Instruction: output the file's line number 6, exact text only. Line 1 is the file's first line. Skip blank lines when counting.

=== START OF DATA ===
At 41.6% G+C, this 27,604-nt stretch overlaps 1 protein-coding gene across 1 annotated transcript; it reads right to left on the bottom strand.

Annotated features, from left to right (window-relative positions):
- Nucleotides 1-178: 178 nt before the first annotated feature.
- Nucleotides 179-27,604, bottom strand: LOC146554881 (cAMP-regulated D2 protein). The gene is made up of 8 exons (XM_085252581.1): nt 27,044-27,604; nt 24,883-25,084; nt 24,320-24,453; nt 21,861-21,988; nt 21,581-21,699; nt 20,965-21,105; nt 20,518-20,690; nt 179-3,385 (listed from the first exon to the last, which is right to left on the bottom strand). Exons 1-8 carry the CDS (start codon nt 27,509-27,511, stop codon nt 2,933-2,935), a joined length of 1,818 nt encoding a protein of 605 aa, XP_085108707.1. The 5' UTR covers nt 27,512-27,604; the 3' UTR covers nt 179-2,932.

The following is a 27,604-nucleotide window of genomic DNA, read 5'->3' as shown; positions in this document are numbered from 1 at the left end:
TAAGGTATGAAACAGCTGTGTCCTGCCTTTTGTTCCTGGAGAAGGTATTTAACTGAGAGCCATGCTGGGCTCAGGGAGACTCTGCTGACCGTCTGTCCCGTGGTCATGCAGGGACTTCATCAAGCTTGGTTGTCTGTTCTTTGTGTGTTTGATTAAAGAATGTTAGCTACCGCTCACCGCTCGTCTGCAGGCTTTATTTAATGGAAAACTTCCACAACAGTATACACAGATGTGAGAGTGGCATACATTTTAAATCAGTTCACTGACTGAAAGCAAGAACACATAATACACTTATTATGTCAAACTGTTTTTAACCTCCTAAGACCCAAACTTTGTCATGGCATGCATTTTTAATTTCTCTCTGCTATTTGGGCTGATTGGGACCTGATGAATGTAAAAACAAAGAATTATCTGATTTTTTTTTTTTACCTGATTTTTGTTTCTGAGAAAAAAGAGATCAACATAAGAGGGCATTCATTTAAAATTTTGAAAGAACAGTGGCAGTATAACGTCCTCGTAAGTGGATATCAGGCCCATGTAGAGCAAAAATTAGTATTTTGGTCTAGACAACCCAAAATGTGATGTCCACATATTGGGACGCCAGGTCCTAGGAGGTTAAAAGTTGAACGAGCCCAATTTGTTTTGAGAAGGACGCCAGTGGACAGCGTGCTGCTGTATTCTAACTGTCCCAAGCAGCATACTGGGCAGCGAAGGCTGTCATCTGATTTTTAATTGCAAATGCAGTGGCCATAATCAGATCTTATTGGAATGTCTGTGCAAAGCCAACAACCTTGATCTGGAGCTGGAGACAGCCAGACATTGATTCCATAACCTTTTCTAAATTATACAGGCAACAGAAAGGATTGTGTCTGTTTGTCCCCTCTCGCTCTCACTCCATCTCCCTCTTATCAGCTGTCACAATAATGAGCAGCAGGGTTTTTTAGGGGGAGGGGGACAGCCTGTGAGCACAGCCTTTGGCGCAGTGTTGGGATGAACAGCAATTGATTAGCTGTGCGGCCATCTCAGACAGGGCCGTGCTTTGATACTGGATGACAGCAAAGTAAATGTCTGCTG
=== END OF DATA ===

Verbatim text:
TAAGGTATGAAACAGCTGTGTCCTGCCTTTTGTTCCTGGAGAAGGTATTTAACTGAGAGCCATGCTGGGCTCAGGGAGACTCTGCTGACCGTCTGTCCCGTGGTCATGCAGGGACTTCATCAAGCTTGGTTGTCTGTTCTTTGTGTGTTTGATTAAAGAATGTTAGCTACCGCTCACCGCTCGTCTGCAGGCTTTATTTAATGGAAAACTTCCACAACAGTATACACAGATGTGAGAGTGGCATACATTTTAAATCAGTTCACTGACTGAAAGCAAGAACACATAATACACTTATTATGTCAAACTGTTTTTAACCTCCTAAGACCCAAACTTTGTCATGGCATGCATTTTTAATTTCTCTCTGCTATTTGGGCTGATTGGGACCTGATGAATGTAAAAACAAAGAATTATCTGATTTTTTTTTTTTACCTGATTTTTGTTTCTGAGAAAAAAGAGATCAACATAAGAGGGCATTCATTTAAAATTTTGAAAGAACAGTGGCAGTATAACGTCCTCGTAAGTGGATATCAGGCCCATGTAGAGCAAAAATTAGTATTTTGGTCTAGACAACCCAAAATGTGATGTCCACATATTGGGACGCCAGGTCCTAGGAGGTTAAAAGTTGAACGAGCCCAATTTGTTTTGAGAAGGACGCCAGTGGACAGCGTGCTGCTGTATTCTAACTGTCCCAAGCAGCATACTGGGCAGCGAAGGCTGTCATCTGATTTTTAATTGCAAATGCAGTGGCCATAATCAGATCTTATTGGAATGTCTGTGCAAAGCCAACAACCTTGATCTGGAGCTGGAGACAGCCAGACATTGATTCCATAACCTTTTCTAAATTATACAGGCAACAGAAAGGATTGTGTCTGTTTGTCCCCTCTCGCTCTCACTCCATCTCCCTCTTATCAGCTGTCACAATAATGAGCAGCAGGGTTTTTTAGGGGGAGGGGGACAGCCTGTGAGCACAGCCTTTGGCGCAGTGTTGGGATGAACAGCAATTGATTAGCTGTGCGGCCATCTCAGACAGGGCCGTGCTTTGATACTGGATGACAGCAAAGTAAATGTCTGCTG